News Analysis |
Amid the brewing crisis in the Middle East, the decades-long US-Iranian rivalry continues with full verve. The US legislators and the Trump Administration are on the same page in browbeating Tehran.
The 100-member Senate approved sanctions over Iran’s ballistic missiles and its alleged continuation of support for terrorism. The bill which included sanctions on Moscow too (Iran’s ally) was passed with a resounding majority of 98-2.
“You (the United States) and your agents are the sources of instability in the Middle East… who created Islamic State? America… America’s claim of fighting against Islamic State is a lie”
– Ali Khamenei
While the executive may raise objections on the move against Moscow, it will not resist twisting Iran. Secretary of State Rex Tillerson, while attending a hearing of the State Department Budget, said that the Iran policy is under review and includes regime change as well.
While answering a question on Iran’s totalitarianism, Tillerson’s was very unequivocal in his thoughts about Iran.
“Well, our Iranian policy is under development. It’s not yet been delivered to the president, but I would tell you that we certainly recognize Iran’s continued destabilizing presence in the region, their payment of foreign fighters, their export of militia forces in Syria, in Iraq, in Yemen, their support for Hezbollah. And we are taking action to respond to Iran’s hegemony. Additional sanctions actions have been put in place against individuals and others.”
Much to the chagrin of the US and its allies, Iran is supporting the Assad regime in Syria, Hezbollah’s struggle, Iraq, and the Houthis in Yemen. Iran’s support for these groups is seen as a destabilizing influence on the region.
“We and our allies must counter Iran’s aspirations of hegemony in the region,” Tillerson said. The process, it must stress, is already in motion after the Riyadh Summit where President Trump castigated Iran and called upon everyone to cut it to size. In an escalator move, Arab countries severed diplomatic ties with Qatar over its alleged support for terrorism and growing ties with Tehran.
Rep. Ted Poe asked Tillerson about U.S. policy towards Iran, including whether the U.S. government would sanction the Iranian Revolutionary Guard Corps (IRGC) and whether the U.S. supported “a philosophy of regime change.”
“Do we support a philosophy of regime change, peaceful regime change? There are Iranians in exile all over the world. Some are here. And then there’s Iranians in Iran who don’t support the totalitarian state. So is the U.S. position to leave things as they are or set up a peaceful long-term regime change?” asked Poe.
“The U.S. Senate’s move is unquestionably in breach of both the spirit and the letter of the nuclear deal.”
– Ali Akbar Velayati
Tillerson replied in the affirmative. “As you know, we have designated the Quds [Force]. Our policy towards Iran is to push back on this hegemony, contain their ability to develop obviously nuclear weapons, and to work toward support of those elements inside of Iran that would lead to a peaceful transition of that government. Those elements are there, certainly as we know,” he replied, becoming the first official to talk about regime change in the region.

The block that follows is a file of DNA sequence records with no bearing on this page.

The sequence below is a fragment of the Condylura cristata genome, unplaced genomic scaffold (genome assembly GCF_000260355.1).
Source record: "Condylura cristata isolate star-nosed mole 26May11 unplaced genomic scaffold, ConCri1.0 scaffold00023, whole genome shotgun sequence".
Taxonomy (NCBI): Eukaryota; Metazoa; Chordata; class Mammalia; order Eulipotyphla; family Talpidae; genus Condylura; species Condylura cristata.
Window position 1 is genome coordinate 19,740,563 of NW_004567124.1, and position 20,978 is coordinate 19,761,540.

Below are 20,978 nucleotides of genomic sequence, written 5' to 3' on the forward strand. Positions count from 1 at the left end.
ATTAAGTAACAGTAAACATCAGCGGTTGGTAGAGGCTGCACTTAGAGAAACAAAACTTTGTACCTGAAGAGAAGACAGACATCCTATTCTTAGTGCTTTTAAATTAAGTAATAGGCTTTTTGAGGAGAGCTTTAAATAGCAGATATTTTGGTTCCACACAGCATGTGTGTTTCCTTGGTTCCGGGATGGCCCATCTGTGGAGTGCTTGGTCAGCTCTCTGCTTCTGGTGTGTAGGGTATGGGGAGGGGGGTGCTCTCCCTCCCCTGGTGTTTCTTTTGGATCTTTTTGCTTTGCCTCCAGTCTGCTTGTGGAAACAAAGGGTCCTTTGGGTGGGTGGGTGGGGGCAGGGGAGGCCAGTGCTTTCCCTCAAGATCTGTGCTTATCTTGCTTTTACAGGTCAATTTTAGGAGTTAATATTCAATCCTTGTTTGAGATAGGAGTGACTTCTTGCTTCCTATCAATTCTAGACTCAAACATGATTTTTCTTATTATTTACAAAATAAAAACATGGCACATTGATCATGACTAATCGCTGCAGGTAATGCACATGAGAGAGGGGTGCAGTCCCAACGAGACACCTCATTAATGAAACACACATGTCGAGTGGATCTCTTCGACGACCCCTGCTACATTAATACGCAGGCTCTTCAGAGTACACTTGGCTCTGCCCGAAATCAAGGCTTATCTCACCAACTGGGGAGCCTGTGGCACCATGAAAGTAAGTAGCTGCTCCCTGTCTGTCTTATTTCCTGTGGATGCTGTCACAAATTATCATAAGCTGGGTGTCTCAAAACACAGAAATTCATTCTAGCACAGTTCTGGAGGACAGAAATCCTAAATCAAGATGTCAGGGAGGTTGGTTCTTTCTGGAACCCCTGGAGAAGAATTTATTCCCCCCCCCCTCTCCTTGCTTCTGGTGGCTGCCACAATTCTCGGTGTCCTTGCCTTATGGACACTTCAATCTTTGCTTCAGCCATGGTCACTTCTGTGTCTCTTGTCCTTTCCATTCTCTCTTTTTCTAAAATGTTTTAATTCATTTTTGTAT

The Iranian government was quick to denounce Tillerson’s remarks. On Thursday, Iranian Foreign Ministry spokesman Bahram Qassemi called Tillerson’s comments “interventionist, in gross violation of the compelling rules of international law, unacceptable, and strongly condemned.”
“Since the 1950s, the United States tried to meddle in Iranian affairs by different strategies such as coup d’état, regime change, and military intervention,” said Qasemi. He was alluding to CIA’s Operation Ajax which overthrows Muhammad Mossadegh way back in 1953.
Tehran also slammed the new sanctions that the Senate ratified. “The U.S. Senate’s move is unquestionably in breach of both the spirit and the letter of the nuclear deal,” Ali Akbar Velayati, a senior adviser to Supreme Leader Ali Khamenei, was reported by media as saying on Friday.
No chance of thaw?
Tensions have once again escalated after the brazen attacks on the Iranian parliament and the tomb of the revered Ayatollah Khomenei. Trump’s piecemeal condemnation of the ISIS-perpetrated attack provoked the sentiments of Iranians.Tehran blamed the US and its ally in Saudi Arabia for stoking violence in the region.
The visible tilt towards the Kingdom and utter rejection of Iran are in-line with US interests in the region, which is based on standing by Israel. Iran will be under the woods, owing to it being the main challenger to Israel.
Supreme Leader Ali Khamenei berated the US and its dualism earlier this week. “You (the United States) and your agents are the sources of instability in the Middle East… who created Islamic State? America… America’s claim of fighting against Islamic State is a lie,” he said. He further went on to say that Iran does not want to improve relations with the US.
Khamenei’s hardline approach towards the US have had many buyers in the past and they are increasing by the day. The US is seemingly ignoring the common enemy in ISIS. Showing cognizance to this is important if the US is actually gunning for the ISIS. But the vociferous anti-Iran rhetoric from the US and its allies has strengthened the case of hardliners in Iran.
The Middle East saga will fester further. The visible tilt towards the Kingdom and utter rejection of Iran are in-line with US interests in the region, which is based on standing by Israel. Iran will be under the woods, owing to it being the main challenger to Israel.